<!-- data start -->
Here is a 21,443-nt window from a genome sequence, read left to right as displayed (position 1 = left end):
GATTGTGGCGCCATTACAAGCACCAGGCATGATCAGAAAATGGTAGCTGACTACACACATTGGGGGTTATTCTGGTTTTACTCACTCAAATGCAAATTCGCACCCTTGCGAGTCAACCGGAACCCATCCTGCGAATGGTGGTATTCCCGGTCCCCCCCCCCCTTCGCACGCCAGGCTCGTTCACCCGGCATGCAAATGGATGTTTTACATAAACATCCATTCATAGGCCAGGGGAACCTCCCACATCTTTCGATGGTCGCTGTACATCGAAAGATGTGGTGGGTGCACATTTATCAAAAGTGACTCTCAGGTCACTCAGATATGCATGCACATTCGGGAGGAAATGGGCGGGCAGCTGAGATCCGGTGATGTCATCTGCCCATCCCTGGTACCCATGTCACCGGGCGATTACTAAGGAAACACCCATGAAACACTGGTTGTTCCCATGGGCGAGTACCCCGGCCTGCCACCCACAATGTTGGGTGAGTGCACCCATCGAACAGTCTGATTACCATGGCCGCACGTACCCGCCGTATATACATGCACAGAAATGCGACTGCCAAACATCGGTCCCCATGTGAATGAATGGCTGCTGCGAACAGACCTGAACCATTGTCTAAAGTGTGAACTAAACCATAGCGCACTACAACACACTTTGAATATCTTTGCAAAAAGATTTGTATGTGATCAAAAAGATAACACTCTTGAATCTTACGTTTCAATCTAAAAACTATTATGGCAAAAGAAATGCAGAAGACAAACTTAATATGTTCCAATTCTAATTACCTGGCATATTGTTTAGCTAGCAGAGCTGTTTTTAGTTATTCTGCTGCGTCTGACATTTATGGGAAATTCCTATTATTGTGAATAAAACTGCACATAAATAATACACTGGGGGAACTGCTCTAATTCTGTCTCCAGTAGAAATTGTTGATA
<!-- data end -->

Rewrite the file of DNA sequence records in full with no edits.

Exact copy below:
Here is a 21,443-nt window from a genome sequence, read left to right as displayed (position 1 = left end):
GATTGTGGCGCCATTACAAGCACCAGGCATGATCAGAAAATGGTAGCTGACTACACACATTGGGGGTTATTCTGGTTTTACTCACTCAAATGCAAATTCGCACCCTTGCGAGTCAACCGGAACCCATCCTGCGAATGGTGGTATTCCCGGTCCCCCCCCCCCTTCGCACGCCAGGCTCGTTCACCCGGCATGCAAATGGATGTTTTACATAAACATCCATTCATAGGCCAGGGGAACCTCCCACATCTTTCGATGGTCGCTGTACATCGAAAGATGTGGTGGGTGCACATTTATCAAAAGTGACTCTCAGGTCACTCAGATATGCATGCACATTCGGGAGGAAATGGGCGGGCAGCTGAGATCCGGTGATGTCATCTGCCCATCCCTGGTACCCATGTCACCGGGCGATTACTAAGGAAACACCCATGAAACACTGGTTGTTCCCATGGGCGAGTACCCCGGCCTGCCACCCACAATGTTGGGTGAGTGCACCCATCGAACAGTCTGATTACCATGGCCGCACGTACCCGCCGTATATACATGCACAGAAATGCGACTGCCAAACATCGGTCCCCATGTGAATGAATGGCTGCTGCGAACAGACCTGAACCATTGTCTAAAGTGTGAACTAAACCATAGCGCACTACAACACACTTTGAATATCTTTGCAAAAAGATTTGTATGTGATCAAAAAGATAACACTCTTGAATCTTACGTTTCAATCTAAAAACTATTATGGCAAAAGAAATGCAGAAGACAAACTTAATATGTTCCAATTCTAATTACCTGGCATATTGTTTAGCTAGCAGAGCTGTTTTTAGTTATTCTGCTGCGTCTGACATTTATGGGAAATTCCTATTATTGTGAATAAAACTGCACATAAATAATACACTGGGGGAACTGCTCTAATTCTGTCTCCAGTAGAAATTGTTGATA